Casino, soccer stadium legislation amended with final vote looming

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INDIANAPOLIS (Feb. 24, 2015) - Two hot-button issues will be up for a vote on the House floor Wednesday, the last day for House lawmakers to consider the bills.

Among the issues still to decide- the bill that would let the Indy Eleven capture some of its own tax revenue to pay for a new $82 million dollar soccer stadium.

The bill was amended Tuesday with a provision that would require the team or league to guarantee half the debt on the project.

"The purpose of the amendment is simply to make sure that the public is not left to foot the bill for an underused or empty stadium," said the amendment’s author, state Rep. Ed DeLaney, D-Indianapolis.

"We’ll talk (Wednesday) about the finances of the stadium and making sure that state taxpayers are at mitigated risk," said the author of the bill, state Rep. Todd Huston, R-Fishers. "It's important to all of us."

Tuesday the House also heard amendments on this year's casino bill after Speaker Brian Bosma took that legislation off the calendar on Monday.

He told reporters he thought the bill “needed some work” and Tuesday lawmakers passed two amendments, aimed at making the bill more palatable to lawmakers and to local casino communities.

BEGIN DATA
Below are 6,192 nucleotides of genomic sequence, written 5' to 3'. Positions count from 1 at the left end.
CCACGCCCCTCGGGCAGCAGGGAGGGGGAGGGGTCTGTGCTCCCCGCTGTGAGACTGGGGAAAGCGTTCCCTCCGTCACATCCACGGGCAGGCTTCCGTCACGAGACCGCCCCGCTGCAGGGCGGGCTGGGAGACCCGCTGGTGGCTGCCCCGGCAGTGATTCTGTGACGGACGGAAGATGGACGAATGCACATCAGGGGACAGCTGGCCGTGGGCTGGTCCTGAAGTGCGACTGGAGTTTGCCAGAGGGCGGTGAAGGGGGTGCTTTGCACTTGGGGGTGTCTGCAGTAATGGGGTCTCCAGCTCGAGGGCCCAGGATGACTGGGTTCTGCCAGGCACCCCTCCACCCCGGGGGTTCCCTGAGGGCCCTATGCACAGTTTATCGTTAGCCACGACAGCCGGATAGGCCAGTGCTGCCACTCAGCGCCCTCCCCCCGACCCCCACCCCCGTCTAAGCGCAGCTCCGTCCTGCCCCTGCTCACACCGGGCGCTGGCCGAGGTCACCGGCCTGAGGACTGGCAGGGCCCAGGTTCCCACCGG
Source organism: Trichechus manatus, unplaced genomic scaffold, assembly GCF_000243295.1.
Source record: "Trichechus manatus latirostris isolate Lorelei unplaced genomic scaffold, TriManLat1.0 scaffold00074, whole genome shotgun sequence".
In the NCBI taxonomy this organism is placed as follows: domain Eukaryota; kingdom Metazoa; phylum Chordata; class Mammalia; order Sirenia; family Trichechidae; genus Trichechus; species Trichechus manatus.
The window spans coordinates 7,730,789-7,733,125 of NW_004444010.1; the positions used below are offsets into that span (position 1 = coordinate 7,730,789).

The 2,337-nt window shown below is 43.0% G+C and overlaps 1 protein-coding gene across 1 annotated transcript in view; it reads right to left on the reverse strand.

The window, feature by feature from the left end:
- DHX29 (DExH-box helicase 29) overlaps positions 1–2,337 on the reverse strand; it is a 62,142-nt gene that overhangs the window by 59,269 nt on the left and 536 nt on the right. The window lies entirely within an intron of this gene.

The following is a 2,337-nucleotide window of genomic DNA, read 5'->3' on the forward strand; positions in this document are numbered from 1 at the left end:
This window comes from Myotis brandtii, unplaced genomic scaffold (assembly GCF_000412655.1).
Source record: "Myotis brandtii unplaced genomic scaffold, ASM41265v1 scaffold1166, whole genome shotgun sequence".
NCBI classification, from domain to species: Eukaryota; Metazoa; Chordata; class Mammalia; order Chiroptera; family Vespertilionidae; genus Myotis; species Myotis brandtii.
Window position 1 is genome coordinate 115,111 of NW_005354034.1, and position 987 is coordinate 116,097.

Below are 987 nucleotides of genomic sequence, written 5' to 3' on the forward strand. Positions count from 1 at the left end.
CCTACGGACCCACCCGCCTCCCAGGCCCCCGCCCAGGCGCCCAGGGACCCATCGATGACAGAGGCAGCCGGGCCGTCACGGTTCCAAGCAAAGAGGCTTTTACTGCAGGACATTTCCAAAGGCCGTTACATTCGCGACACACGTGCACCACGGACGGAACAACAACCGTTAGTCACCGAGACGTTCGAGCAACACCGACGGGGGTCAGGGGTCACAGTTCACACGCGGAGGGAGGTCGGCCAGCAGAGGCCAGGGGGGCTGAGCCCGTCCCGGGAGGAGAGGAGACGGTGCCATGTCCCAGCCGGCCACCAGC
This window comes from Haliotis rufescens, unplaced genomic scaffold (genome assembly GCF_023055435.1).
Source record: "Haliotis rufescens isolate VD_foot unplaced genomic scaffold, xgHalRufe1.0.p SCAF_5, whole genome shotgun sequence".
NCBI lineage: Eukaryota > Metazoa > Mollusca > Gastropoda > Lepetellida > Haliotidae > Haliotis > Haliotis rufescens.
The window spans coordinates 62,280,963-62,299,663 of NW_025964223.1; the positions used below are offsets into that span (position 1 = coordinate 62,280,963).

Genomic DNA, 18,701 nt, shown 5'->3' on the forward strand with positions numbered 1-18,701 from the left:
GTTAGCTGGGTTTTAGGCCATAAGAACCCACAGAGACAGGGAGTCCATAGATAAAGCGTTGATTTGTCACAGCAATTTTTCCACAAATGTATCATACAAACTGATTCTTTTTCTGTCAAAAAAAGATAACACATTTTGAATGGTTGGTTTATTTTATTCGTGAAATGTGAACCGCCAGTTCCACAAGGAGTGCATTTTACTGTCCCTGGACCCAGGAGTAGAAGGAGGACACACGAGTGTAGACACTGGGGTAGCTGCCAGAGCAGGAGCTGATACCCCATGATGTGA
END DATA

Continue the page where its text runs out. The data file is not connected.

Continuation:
At first, lawmakers took out a provision allowing live table games at Indiana's race track casinos, then they put that provision back in the bill.

Some lawmakers expressed concerns about the effect the bill could have on Indiana's casino towns.

“We do not want to put those little towns and counties using this for economic development, we do not want to harm them in any way,” said state Rep. Rhonda Rhoads, R-Corydon.

“We have to concentrate on what is good for the overall state, not just for his area or my area, what is good for the state of Indiana?” asked state Rep. Charlie Brown, D-Gary.

Still, lawmakers wondered if the bill would have the eventual support of Governor Mike Pence, who would have to sign the bill into law. Pence has expressed reluctance in the past for anything that might amount to an expansion of gambling in Indiana, and lawmakers say Pence has worked behind-the-scenes to voice his disapproval of the idea to add live table games at the racinos.

"They view it as an expansion of gaming," said Brown. "I think that’s unfortunate."

Lawmakers in the House will make their final votes on both issues Wednesday, the last day for the House to vote on bills before sending them to the Senate.

Meantime, the bill legalizing Sunday alcohol sales was not added to Wednesday’s calendar for a final vote, after the author publicly said he did not have enough votes to pass the bill.

Other hot-button bills were killed altogether Tuesday, including a controversial bill on solar energy and a bill that would have legalized speed cameras here in Indiana.


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